Pediatric Associates of the NW Blogs

Put Down the Smartphone: Smartphone Addiction and Mental Health

Whitney Casares, MD, MPH
August 08, 2013 03:03PM

By Whitney Casares, MD, MPH

Glance around you. Everywhere you look, there is someone on his or her smartphone. At the grocery store, at a stoplight, on the sidewalk; sometimes it feels like everyone around us is addicted to a screen, but is it really true? And, even if it is, is it really that harmful? Recent studies suggest smartphone addiction is real and is harmful, especially for kids.

In a recent investigation performed in Korea, researchers found that teens who meet criteria for smartphone addiction are more likely to have mental health issues, including depression, anxiety, delinquency, attention problems, aggression and withdrawl. The study was recently reported at the American Psychiatric Association annual meting. The research was not perfect; it relied on cross-sectional data and used self-reports from teens for mental health symptoms. However, it brings an important issue to the forefront.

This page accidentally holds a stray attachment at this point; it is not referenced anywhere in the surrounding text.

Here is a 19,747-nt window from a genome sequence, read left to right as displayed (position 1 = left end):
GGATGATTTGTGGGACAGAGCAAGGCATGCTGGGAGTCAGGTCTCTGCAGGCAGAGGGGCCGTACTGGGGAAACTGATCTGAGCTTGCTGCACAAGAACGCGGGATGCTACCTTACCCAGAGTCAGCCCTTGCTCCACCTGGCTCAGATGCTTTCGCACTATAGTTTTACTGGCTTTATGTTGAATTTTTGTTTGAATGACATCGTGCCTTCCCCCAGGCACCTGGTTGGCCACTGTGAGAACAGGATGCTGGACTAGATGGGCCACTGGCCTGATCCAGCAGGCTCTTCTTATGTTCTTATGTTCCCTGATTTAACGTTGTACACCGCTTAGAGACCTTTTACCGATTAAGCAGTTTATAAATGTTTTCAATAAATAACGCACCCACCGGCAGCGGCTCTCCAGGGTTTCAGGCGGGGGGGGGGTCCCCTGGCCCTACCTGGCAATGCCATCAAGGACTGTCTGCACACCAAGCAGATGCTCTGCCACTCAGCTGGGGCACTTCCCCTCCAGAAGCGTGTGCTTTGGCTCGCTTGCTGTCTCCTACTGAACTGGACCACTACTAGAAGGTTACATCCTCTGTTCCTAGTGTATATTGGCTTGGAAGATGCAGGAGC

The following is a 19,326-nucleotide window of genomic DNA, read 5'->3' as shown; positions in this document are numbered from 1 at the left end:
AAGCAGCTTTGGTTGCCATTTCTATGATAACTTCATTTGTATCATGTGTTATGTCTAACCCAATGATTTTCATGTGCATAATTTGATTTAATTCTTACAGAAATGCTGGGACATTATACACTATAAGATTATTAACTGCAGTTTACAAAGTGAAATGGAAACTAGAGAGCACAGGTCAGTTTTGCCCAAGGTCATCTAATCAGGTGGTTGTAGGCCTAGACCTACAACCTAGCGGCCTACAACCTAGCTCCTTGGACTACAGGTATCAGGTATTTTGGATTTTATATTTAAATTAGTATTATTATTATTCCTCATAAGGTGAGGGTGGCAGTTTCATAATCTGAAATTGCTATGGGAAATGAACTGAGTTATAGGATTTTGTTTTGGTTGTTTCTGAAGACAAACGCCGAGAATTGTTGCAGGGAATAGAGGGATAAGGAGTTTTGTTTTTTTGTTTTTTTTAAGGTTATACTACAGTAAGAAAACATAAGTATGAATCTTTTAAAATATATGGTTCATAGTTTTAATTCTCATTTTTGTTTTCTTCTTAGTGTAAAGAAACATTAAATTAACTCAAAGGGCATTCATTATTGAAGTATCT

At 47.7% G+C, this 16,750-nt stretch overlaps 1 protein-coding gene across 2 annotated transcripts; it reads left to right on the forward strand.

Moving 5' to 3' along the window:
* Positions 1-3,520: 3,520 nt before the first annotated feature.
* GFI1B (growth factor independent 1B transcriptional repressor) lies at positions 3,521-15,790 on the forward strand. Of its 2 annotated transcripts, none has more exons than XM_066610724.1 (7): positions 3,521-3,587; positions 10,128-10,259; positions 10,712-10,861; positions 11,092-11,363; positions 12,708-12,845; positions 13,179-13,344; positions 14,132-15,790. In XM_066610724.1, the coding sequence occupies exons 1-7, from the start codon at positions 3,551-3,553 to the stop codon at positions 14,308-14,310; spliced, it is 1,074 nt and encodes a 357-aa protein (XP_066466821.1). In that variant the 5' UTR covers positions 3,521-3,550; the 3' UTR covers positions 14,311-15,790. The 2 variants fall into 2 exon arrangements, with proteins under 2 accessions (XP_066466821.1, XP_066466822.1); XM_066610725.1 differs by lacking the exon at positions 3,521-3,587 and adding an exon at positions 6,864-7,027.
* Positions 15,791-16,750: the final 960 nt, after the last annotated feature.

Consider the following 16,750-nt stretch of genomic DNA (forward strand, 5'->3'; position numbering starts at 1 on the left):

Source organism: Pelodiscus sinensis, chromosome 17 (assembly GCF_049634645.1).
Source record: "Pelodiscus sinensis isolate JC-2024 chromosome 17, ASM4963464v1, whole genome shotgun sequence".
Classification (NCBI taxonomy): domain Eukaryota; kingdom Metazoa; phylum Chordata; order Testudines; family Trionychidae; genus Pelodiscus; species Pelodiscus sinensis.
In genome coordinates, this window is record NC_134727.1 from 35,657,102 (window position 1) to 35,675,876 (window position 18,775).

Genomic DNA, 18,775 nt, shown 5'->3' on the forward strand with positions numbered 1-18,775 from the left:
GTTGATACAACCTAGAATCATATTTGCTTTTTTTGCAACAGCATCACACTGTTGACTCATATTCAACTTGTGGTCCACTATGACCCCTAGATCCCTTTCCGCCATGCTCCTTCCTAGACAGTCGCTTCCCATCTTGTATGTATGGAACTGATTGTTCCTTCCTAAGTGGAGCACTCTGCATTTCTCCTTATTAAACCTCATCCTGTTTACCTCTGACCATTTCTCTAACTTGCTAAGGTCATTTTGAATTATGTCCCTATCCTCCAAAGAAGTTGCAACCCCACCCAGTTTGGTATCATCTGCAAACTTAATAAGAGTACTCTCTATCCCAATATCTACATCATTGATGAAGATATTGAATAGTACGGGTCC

Teen smartphone use is clearly rising, not just in Korea, but also closer to home. In the U.S., smartphone use has penetrated about 50% of the population, according to the International Telecommunication Union, and is up from about 25% in 2011 (reported by the Pew Research Center). About 37% of teens in the U.S. had a smartphone as of 2012, according to the Pew Research Center.

Smartphone overuse and addiction are also real problems. Leslie Perlow, PhD, a professor of leadership at the Harvard Business School, found in her study of 1,600 professionals and managers that:

  • 70% said they check their smartphone within an hour of getting up.
  • 56% check their smartphone within an hour of going to sleep.
  • 48% check over the weekend, including on Friday and Saturday nights.
  • 51% check continously during vacation.
  • 44% said they would experience "a great deal of anxiety" if they lost their phone and couldn't replace it for a week.


She even wrote a book busy professionals on the topic: "Sleeping With Your Smartphone: How to Break the 24/7 Habit and Change the Way You Work."

More studies are needed to further delineate the extent of smartphone addiction in the U.S. and the long-term results for U.S. teens but one thing is clear: it's not good for kids and teens (or adults) to be tied to technology. Encourage your children today to get some fresh air, enjoy the summer sun and get away from the screen.